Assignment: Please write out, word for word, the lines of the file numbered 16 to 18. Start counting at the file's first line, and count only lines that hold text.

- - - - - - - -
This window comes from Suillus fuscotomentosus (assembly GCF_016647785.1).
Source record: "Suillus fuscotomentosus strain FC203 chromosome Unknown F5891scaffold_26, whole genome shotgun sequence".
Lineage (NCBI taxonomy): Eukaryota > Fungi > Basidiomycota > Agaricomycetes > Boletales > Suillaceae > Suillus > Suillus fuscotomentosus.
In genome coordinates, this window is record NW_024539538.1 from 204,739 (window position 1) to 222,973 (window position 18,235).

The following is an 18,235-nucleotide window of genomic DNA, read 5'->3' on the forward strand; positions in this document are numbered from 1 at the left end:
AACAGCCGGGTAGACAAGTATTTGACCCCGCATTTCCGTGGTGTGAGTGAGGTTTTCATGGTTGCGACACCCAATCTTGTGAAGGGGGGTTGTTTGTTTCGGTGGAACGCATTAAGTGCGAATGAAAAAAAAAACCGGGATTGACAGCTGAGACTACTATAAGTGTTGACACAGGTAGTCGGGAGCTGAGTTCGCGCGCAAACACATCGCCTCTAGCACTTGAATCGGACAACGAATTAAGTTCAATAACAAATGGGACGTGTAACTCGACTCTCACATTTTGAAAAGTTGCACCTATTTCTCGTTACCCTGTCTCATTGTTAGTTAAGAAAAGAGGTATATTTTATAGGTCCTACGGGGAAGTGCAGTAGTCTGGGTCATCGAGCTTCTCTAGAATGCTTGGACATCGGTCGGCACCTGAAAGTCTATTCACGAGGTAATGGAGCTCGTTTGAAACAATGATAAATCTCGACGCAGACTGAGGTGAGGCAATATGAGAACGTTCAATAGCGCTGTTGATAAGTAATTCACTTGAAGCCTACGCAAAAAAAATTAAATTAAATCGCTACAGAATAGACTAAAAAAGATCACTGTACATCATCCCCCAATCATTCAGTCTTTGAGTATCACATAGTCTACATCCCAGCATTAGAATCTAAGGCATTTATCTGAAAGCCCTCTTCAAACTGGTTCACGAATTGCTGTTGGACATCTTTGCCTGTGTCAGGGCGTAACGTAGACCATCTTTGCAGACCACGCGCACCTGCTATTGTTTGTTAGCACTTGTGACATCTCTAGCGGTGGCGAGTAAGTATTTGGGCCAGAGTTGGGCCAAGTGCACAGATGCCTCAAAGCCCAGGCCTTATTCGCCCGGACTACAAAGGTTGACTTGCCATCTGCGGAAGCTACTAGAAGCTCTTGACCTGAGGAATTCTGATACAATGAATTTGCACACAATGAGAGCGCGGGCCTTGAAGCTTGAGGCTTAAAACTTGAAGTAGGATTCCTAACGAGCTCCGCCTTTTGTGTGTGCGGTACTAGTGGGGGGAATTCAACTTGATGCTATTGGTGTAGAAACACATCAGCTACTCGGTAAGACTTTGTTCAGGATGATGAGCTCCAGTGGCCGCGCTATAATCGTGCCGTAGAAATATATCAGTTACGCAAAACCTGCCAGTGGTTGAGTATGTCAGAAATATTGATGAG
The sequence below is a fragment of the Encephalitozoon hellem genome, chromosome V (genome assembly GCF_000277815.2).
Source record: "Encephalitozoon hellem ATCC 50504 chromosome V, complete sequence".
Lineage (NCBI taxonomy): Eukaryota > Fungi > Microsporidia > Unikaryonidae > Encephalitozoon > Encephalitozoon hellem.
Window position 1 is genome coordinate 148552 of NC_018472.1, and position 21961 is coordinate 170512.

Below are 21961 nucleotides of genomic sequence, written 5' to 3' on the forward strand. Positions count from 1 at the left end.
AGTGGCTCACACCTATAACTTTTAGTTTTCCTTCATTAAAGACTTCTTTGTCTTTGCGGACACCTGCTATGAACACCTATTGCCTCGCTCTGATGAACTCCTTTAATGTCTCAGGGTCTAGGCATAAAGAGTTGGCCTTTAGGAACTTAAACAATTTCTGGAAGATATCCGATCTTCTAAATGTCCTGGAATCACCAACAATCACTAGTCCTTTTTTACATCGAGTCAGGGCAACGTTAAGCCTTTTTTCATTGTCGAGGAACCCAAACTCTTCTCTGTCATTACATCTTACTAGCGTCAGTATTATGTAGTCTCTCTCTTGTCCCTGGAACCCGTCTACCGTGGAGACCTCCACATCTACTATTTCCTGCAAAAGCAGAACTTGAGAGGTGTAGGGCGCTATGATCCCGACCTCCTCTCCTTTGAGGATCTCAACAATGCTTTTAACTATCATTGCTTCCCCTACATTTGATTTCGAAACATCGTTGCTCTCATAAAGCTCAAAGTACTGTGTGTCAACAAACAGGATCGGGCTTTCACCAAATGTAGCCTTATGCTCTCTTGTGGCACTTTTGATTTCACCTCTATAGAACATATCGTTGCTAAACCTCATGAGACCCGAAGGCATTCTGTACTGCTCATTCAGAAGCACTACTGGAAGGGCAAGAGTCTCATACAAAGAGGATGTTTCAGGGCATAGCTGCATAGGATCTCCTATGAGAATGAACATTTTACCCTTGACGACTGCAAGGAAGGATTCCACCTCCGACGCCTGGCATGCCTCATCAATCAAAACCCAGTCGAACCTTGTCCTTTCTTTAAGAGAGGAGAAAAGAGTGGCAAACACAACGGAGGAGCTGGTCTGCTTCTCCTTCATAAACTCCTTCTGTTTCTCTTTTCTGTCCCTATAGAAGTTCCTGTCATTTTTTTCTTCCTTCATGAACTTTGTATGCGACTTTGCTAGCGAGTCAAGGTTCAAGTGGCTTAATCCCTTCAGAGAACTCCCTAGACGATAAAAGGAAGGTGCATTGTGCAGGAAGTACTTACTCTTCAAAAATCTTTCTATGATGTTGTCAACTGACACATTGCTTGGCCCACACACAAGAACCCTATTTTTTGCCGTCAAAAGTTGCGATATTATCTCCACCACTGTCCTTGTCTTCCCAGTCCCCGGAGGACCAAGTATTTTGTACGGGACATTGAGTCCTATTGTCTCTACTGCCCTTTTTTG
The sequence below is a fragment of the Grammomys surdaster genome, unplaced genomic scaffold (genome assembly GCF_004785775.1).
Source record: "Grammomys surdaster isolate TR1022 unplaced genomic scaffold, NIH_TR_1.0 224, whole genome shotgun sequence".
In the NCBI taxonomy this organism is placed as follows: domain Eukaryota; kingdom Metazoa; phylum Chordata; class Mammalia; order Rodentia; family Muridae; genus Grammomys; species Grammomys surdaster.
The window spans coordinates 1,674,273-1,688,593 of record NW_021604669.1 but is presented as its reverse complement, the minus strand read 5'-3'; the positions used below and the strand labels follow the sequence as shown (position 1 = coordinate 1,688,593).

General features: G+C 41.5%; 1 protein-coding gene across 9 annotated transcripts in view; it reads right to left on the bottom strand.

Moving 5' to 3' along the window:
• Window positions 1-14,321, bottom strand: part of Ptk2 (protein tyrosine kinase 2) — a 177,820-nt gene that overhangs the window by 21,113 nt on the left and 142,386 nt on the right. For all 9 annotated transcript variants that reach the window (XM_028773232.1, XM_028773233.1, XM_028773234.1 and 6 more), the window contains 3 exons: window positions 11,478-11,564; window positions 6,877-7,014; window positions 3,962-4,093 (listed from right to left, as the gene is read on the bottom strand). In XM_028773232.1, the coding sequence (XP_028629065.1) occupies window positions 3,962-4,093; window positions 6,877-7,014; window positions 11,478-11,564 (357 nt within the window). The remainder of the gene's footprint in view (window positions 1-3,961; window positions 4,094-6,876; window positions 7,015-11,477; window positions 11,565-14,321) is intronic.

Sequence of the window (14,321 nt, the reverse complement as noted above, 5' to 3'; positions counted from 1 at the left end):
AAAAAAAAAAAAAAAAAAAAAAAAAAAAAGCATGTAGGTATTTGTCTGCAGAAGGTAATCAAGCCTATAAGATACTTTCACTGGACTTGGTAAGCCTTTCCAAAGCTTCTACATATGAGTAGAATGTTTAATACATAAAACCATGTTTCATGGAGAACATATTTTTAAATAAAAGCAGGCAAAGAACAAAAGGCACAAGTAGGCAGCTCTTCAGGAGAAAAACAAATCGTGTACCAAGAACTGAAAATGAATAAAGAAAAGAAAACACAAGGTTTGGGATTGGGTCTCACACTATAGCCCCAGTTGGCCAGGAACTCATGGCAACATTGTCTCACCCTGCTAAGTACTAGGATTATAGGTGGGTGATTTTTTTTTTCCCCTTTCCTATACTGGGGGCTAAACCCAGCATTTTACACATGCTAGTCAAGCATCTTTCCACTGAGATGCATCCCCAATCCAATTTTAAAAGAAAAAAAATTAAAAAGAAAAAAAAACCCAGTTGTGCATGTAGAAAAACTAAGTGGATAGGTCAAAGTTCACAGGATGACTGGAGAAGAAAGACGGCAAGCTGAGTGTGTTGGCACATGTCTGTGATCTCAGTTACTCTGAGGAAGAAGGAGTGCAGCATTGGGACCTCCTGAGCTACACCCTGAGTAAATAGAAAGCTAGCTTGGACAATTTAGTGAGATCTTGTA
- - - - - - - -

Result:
The window spans coordinates 1,674,273-1,688,593 of record NW_021604669.1 but is presented as its reverse complement, the minus strand read 5'-3'; the positions used below and the strand labels follow the sequence as shown (position 1 = coordinate 1,688,593).

General features: G+C 41.5%; 1 protein-coding gene across 9 annotated transcripts in view; it reads right to left on the bottom strand.

Moving 5' to 3' along the window: